I think we owe it to our staff and the public to make more effort when it comes to presenting information to them. For example, you wouldn’t expect a car maker to tell you about their latest model from behind a desk – we have come to expect mini-movie quality productions instead. Why is it any different when life-saving information is involved?
You’ve recently filmed a second video project – can you tell us about that?
We filmed a second video based on the National Review of Asthma Deaths Report authored by Mark Levy. Again the report has some really startling facts in it about deaths from over using blue inhalers but it hasn’t been communicated clearly to the public yet.
I am hoping to really take the public by storm when we release this one. In fact I am meeting Mark Levy this month (July) to discuss our strategy for releasing it. We are aiming big – over 500,000 views, with a robust evaluation to measure the impact it has too...hence the delay in release!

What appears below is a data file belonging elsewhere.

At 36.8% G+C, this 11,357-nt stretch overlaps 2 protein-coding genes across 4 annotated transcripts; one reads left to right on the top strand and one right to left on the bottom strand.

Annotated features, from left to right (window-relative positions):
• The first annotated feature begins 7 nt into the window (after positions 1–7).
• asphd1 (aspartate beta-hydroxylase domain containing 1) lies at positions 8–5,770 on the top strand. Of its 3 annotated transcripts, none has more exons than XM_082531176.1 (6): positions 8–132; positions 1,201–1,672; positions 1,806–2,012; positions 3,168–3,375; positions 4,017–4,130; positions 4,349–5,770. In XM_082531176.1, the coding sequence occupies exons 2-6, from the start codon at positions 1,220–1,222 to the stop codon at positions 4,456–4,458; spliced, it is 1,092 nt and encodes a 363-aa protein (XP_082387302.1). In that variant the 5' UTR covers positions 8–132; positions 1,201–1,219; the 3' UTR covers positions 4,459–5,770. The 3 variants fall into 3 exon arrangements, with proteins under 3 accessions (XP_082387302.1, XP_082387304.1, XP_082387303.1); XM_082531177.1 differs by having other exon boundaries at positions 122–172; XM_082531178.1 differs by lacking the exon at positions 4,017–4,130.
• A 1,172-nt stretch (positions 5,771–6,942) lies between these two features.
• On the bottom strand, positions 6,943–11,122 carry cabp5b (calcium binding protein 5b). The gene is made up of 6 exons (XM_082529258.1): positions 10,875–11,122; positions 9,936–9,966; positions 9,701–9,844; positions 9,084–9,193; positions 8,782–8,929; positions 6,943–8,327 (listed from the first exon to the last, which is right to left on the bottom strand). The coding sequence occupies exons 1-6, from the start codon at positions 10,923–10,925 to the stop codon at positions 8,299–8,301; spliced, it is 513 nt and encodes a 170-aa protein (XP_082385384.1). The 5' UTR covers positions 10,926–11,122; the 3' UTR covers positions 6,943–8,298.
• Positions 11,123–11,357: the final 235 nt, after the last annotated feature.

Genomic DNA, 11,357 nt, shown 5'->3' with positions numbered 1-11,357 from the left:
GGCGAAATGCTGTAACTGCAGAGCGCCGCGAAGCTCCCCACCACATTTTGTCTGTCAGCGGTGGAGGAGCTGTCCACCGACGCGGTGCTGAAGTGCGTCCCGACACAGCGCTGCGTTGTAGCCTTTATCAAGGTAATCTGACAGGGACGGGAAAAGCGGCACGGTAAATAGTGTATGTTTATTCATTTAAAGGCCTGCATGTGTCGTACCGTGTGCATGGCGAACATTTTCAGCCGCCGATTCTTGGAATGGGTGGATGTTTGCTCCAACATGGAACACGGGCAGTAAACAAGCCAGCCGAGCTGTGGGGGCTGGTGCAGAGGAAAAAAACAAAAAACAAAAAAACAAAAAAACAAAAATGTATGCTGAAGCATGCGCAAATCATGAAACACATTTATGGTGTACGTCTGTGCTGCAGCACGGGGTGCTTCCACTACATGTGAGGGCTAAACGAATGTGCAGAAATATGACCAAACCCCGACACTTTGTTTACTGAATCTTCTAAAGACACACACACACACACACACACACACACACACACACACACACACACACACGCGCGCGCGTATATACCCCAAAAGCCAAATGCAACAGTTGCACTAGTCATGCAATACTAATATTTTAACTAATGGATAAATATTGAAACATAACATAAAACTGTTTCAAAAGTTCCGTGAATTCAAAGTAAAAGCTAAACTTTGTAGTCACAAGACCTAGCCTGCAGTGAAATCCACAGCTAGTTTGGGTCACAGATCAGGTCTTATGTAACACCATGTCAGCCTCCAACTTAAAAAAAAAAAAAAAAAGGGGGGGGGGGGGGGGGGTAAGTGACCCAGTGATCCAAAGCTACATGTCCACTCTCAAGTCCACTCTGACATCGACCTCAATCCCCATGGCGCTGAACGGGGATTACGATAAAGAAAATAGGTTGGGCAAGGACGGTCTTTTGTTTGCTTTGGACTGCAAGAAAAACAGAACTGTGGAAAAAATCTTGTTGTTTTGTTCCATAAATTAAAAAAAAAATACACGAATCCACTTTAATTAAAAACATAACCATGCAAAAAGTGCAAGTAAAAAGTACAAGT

How has it been different from making the first video?
It’s been a slow process now that everyone is on board with the idea, because it means everyone becomes a director and wants scenes done their way! Being awarded money from NHS England was a massive motivator, but it also means that the expectations are now higher.
Fortunately I have learnt a lot from it. Enough to convince me that making a third video is a reality. I have learnt some hard lessons from making this video and it was physically really tough working in the day and filming at evenings and weekends. Having said that, the dedication from everyone involved has been magnificent. I have to give a shout out to the great acting and dancing skills of my medical team – Dr Josie Hanson, Dr Jamanda Liddicott and occupational therapist Rakhee Pau, and the camera work of James Williams was pretty good too – better than using a mobile phone!